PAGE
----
Google Analytics Cross-Property Roll-Up Reporting (Or How To Aggregate Data From Multiple Websites Into One Always-Up-to-Date Report)
By Jeff Carr
March 10, 2021

The most ubiquitous report in the marketing world is Google Analytics‘ “Users” report. It’s the first report you bump into when you log into Google Analytics. It simply shows you the number of discrete users coming to your site. 


But what happens when you want to see a report that combines traffic from more than one site — one that rolls up or combines multiple websites (or “Properties” in Google Analytics jargon)?

Lots of companies (and especially the marketing agencies that service them), have groups of sites that really represent one thing. An example: a company with a number of locations that use slightly different domain names (store1.com, store2.com, store3.com). 

To do the roll-up right now, there are two options:

  1. Pay for Google Analytics 360
  2. Download each report and then combine them into one report — a static report, that is.

Option 1 is tens of thousands of dollars (if not more than $100k).

Option 2 is manual labor. Can you imagine combining X sites every day to power a simple line chart? Nope. It won’t get done.

The new, better way — Option 3 — is to stream the data from Google Analytics’ API into a BI tool where you can transform the data dynamically. It’s a one-time set-up using Precog and then you’re done. 

Here’s the basic workflow: 

  1. Connect to Google Analytics
  2. Combine the data in Power BI
  3. Set the refresh rate/interval

This no-code recipe scales nicely and only requires Precog and Power BI license. You can also use other BI tools. Here is the one-time set-up: 

Step 1: Add Google Analytics As A Source In Precog

Go to Sources in Precog and click on Google Analytics. Next, fill out the basic fields. Name the source “Website 1” or whatever you want. Repeat this step for each site you want to be included in your roll-up. You can add as many as you want.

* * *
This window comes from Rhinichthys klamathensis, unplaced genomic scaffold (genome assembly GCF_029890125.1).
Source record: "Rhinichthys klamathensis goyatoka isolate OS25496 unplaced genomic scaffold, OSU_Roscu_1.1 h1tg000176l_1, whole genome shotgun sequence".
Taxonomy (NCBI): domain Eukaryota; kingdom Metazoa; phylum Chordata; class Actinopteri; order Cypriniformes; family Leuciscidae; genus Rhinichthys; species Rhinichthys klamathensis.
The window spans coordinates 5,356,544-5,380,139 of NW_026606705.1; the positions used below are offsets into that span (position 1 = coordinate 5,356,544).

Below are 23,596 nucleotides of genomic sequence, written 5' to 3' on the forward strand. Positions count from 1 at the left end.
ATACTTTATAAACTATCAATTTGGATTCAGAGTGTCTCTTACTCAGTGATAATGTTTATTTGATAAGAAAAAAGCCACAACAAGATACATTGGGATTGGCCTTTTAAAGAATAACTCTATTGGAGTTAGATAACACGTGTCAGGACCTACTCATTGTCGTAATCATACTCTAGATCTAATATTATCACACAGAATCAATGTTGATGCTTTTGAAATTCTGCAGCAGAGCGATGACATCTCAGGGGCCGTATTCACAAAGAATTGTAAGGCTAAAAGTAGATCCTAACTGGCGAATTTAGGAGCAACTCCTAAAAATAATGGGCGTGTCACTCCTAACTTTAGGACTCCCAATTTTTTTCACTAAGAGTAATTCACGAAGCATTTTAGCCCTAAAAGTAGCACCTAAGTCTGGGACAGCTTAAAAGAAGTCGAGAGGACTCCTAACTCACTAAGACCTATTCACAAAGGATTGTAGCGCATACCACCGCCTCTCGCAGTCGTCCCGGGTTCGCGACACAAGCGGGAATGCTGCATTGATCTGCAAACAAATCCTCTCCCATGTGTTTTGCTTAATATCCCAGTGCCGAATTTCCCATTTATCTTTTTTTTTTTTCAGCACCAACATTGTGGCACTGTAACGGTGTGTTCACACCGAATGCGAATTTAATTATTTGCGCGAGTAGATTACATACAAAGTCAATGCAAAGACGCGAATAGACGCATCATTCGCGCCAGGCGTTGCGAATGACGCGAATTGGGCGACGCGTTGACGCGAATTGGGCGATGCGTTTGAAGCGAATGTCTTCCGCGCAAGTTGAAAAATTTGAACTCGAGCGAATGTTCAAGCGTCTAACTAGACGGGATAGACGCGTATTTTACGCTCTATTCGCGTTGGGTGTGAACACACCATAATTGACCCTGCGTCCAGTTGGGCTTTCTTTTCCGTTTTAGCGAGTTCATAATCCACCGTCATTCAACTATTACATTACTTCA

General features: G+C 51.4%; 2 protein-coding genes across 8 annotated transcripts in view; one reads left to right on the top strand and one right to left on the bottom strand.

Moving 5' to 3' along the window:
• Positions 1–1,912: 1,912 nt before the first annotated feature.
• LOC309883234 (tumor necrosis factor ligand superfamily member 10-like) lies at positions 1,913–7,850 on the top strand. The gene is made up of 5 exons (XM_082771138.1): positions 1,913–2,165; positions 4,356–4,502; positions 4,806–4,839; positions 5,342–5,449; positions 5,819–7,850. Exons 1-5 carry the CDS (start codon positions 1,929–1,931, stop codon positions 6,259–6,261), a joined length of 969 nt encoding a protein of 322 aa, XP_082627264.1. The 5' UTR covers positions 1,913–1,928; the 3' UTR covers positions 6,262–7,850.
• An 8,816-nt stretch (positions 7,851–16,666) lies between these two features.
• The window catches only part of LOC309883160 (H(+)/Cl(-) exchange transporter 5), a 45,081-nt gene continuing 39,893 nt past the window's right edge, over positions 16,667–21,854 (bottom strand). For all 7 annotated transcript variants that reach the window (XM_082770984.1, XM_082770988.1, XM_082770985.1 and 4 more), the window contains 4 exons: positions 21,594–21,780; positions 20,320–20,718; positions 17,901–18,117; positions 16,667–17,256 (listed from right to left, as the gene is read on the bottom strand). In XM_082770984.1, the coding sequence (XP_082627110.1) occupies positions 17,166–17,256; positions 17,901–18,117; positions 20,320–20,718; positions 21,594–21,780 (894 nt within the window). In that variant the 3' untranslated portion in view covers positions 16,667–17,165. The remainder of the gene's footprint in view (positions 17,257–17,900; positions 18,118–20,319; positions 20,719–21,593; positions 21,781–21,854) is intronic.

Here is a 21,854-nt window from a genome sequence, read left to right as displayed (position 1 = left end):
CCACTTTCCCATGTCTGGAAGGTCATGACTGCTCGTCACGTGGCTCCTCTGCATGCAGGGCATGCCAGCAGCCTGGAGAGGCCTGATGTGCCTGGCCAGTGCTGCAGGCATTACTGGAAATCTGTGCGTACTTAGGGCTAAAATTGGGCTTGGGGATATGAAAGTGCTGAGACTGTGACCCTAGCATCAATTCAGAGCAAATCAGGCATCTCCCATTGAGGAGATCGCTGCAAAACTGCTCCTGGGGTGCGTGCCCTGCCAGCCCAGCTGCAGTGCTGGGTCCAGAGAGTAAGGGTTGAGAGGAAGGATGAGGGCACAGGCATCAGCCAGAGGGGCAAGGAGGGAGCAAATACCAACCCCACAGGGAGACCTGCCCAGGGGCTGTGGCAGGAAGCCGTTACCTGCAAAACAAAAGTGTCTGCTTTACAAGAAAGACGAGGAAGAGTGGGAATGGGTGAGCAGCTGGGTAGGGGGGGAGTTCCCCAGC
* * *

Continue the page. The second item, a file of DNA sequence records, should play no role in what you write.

Step 2: See Automagically-Selected Data

Precog’s magic is that it detects available “tables” and makes then for you automatically. Even though the data is behind the API is JSON, Precog delivers what most analytics apps require: tables. 

 

 

Step 3: Send Your Data to Power BI

At this point, you could simply download your data. But Precog allows you to make it accessible directly from BI tools.

Go to Destinations and select “Power BI / Tableau / Looker / etc”.

Under the hood, the data is downloading to a Postgres database. There’s no coding, though.

Click “Load” for each of the new datasets. This will load the latest data from your Google Analytics account(s) into Precog.

 

 

Your data is now ready to be used from Power BI.

Step 4: Add Precog As A New Source In Power BI

Open Power BI, create a new report, connect to your account’s Postgres database on Precog using your credentials, and select DirectQuery. Select the tables you want to use.

 

 

 

 

 

 

 

 

 

Step 5: Combine Your Properties (Websites) Into A New Table

To combine data from different tables into the same report, use the Power Query editor, select your tables and click on “Append Queries as New ” option. Close and apply.

 

 

 

 

 

Step 6: Validate Your Data

You can do a quick check to confirm the numbers add up. Then you can build your visualization. 

 

 

Step 7: Configure Data Refresh In Precog

To automatically load new data, click on “Schedule” in Precog and set the interval for when data is pulled from Google Analytics and stored in Precog.

 

 

From within Power BI, you can simply hit refresh to grab the latest data – and your visualization will automatically update.

Summary: No-Code Custom Google Analytics Reports

Google Analytics isn’t a database — it’s an API. Precog’s unique value is that it sees an API as a database — or simply a set of tables. Once you grasp this key innovation, you can start to see that you can access almost any data source without needing a developer. Getting access to the raw data is a big step towards faster analysis. No need to pay big fees for custom reports either. 

Let us know how it worked out!

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